As student behavior became more and more of a problem, the faculty and officers of the college split into two factions. Gen. James H. (Gamecock) Lane, who was in charge of military tactics, wanted the college organized along lines similar to Virginia Military Institute, believing that it would be the solution to the disciplinary problem. Minor, on the other hand, did not believe that the state legislature had envisioned another military institute in the state, and he strongly disagreed with Lane. The two points of view both had their supporters in the faculty, and the argument came to a head one day when Minor and Lane got into a heated discussion about the subject and ended up in a fistfight. The increasing dissension and disciplinary problems at the college became public knowledge throughout the state, causing a loss of confidence in the college and a consequent and drastic decline in enrollment. The board of visitors finally decided that something had to be done to keep the college from closing its doors, and it ordered a reorganization of the college and replacement of Minor in 1879.

The "Report of the Committee on Reorganization" was adopted on Nov. 13, 1879. Enrollment had dropped to 50 in the 1879-80 session, the lowest ever. Since all of the students could be housed on campus for the first time, that was one of the committee's recommendations. The lack of discipline in the student body was attributed to classes ending at 2 p.m., leaving students on their own until the next day. In the words of the report: "After classes are over the students are masters of their own time, and they would be exceptionally good youths if they did not require habits of idleness and soon become familiar with the vices which idleness invariably begets and which can be so conveniently supplied in a small village."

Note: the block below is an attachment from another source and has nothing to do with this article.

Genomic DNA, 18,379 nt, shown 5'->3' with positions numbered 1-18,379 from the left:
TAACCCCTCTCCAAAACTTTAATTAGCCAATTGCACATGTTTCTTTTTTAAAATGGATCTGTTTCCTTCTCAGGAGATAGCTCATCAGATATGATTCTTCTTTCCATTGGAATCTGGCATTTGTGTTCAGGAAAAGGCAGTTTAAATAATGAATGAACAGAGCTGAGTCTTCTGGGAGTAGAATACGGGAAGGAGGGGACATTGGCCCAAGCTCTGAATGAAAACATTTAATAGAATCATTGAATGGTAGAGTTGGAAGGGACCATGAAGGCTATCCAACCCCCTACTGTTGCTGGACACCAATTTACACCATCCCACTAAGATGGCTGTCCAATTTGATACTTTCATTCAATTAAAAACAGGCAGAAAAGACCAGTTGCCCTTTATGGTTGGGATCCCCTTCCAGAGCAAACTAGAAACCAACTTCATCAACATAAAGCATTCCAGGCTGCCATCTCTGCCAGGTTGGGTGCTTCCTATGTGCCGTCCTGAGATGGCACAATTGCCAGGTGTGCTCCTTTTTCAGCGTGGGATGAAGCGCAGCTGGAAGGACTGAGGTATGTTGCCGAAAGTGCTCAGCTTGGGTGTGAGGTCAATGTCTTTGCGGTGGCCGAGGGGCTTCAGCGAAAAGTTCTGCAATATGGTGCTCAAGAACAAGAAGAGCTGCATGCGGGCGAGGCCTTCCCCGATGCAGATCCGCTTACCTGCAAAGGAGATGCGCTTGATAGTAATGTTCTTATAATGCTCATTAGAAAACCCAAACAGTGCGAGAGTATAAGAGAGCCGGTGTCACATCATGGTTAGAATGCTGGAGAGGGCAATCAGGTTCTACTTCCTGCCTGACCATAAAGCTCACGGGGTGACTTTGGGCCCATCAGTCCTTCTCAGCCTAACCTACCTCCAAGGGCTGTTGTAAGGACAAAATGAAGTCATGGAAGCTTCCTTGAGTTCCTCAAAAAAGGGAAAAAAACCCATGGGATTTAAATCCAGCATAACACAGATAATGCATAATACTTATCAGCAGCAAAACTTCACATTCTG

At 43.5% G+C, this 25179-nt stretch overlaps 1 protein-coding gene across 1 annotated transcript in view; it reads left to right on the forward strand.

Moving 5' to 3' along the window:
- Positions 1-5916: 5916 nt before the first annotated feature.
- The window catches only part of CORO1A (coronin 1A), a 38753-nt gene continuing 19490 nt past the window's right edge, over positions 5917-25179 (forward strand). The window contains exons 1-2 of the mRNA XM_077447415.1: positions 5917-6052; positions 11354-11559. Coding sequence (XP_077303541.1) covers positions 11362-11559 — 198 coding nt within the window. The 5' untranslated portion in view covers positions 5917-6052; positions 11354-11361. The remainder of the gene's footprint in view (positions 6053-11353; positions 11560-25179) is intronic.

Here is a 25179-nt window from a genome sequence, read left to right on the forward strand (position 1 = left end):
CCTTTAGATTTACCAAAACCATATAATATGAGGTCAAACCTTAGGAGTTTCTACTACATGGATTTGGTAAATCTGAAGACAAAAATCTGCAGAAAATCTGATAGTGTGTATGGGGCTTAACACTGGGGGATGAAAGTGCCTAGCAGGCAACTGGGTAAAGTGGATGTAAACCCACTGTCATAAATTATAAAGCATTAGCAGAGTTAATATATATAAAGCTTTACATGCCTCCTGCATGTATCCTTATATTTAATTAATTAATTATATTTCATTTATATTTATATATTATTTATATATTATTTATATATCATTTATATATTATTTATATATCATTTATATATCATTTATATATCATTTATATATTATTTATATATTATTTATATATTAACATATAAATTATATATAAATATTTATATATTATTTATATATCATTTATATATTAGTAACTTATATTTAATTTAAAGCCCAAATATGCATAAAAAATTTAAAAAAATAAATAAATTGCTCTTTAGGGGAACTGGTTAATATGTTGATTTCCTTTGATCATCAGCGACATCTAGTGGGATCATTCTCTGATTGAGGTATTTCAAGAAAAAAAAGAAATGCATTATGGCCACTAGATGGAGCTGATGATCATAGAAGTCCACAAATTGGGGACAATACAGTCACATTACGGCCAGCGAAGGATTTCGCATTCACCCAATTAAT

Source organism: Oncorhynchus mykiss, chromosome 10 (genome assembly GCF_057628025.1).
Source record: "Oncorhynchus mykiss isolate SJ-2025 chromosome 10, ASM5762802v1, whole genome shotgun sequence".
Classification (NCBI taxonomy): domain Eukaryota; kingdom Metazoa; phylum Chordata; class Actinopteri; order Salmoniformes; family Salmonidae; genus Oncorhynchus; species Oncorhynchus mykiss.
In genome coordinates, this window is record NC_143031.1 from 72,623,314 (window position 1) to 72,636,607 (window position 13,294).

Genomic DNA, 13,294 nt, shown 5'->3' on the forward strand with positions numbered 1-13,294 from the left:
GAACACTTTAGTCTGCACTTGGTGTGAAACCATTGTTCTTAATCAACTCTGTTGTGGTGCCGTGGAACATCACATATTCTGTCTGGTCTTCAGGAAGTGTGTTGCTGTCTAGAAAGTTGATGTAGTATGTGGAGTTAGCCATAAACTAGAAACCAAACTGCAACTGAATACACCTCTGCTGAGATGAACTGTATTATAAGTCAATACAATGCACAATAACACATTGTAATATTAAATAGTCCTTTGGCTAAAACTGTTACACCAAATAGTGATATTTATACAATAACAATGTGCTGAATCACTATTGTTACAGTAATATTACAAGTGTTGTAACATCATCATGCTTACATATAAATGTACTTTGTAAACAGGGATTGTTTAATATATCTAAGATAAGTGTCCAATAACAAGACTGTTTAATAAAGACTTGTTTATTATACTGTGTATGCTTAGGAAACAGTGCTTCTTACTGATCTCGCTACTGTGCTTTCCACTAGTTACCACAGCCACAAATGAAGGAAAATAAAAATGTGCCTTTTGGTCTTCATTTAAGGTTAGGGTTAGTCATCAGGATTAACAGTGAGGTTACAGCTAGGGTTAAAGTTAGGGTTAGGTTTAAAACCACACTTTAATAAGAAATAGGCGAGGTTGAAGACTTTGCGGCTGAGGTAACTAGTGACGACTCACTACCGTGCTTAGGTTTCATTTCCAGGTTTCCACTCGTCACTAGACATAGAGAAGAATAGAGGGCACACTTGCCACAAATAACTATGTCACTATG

Another recommendation of the Committee on Reorganization concerned a decided shift in the prominence of military training: "To be efficient, the military discipline must be rigid, and the penalties for disobedience must be military in their character, and the drill must be made obligatory . . . of all students not specially excepted; . . . a college uniform is essential to the successful establishment of military instruction . . . and the students should be required to wear it except when in their rooms or on detail duty . . ." Additionally, all students were required to attend church on Sunday mornings and daily religious exercises under the direction of the president of the college. Membership in all secret societies was also prohibited.

Although it would take two more years to fully implement the recommendations of the Committee on Reorganization, the student body would closely follow the military pattern established by the 1879 board of visitors for most of the next 75 years. The college would never become entirely military, however, since there were always some students excused from drill and the corps of cadets for physical reasons. The military structure did not entirely solve the discipline problem either, since the cadets were still bored in their isolated environment and dreamed up new ways to misbehave: hazing freshmen in new and ingenious ways; dropping bags of water on unsuspecting passersby from the barracks windows; stuffing retreat cannons with rocks that went flying everywhere; shooting off dynamite caps; and general destruction following barracks parties fueled with "Brush Mountain Spirits."